At Walt Disney Studios, which is phasing out the Buena Vista moniker that used to accompany its releases to the marketplace, summer 2007 smacked of deja vu. The Burbank-based studio, headed by chairman Dick Cook and production president Oren Aviv, again depended heavily on a gang of pirates and a new gang of animated characters from Pixar Animation Studios.
Gore Verbinksi’s “Pirates of the Caribbean: At World’s End” — following the last “Pirates” movie, “Dead Man’s Chest,” by less than a year — predictably triggered a boxoffice tidal wave during the Memorial Day weekend. With producer Jerry Bruckheimer reuniting all the familiar faces, led by Johnny Depp, while also making room for new players like Chow Yun-Fat, the movie commanded $308.7 million to become the season’s fourth-highest grosser — though it didn’t come close to equaling the most successful film in the series, “Dead Man’s Chest,” which unearthed $423.3 million domestically.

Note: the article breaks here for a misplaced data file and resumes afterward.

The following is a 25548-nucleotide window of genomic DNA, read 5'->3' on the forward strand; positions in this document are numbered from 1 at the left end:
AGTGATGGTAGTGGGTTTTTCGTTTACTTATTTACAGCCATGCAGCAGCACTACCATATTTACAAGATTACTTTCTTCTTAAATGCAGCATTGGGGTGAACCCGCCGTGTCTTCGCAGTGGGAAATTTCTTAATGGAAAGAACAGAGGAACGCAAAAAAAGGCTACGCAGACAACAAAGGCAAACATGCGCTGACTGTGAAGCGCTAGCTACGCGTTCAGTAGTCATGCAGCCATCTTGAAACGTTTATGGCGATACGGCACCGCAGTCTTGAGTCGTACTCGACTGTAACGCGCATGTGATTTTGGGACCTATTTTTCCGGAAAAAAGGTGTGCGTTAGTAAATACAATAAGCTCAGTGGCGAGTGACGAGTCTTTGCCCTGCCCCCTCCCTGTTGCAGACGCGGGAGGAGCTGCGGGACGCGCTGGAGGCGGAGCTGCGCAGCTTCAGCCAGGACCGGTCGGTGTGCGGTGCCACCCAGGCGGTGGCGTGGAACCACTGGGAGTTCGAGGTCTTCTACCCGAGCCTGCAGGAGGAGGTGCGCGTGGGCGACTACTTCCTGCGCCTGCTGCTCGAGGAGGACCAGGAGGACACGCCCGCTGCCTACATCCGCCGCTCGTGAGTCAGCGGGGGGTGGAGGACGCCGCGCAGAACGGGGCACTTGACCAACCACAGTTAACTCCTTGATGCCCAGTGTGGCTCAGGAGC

Brad Bird’s food-obsessed animated fantasy “Ratatouille,” however, was a bit of a tougher sell. Although it was greeted by some of the best reviews of the summer, the Pixar tale of a rat with a taste for the good life wasn’t quite as cute and cuddly as previous Pixar offerings. By summer’s end, its gross hovered slightly above the $200 million mark; by contrast, last summer’s Pixar film, “Cars,” grossed $244 million.
Having hit two-for-two, Disney chose not to flood the market with product. In August, it sent out the live-action “Underdog” with modest expectations.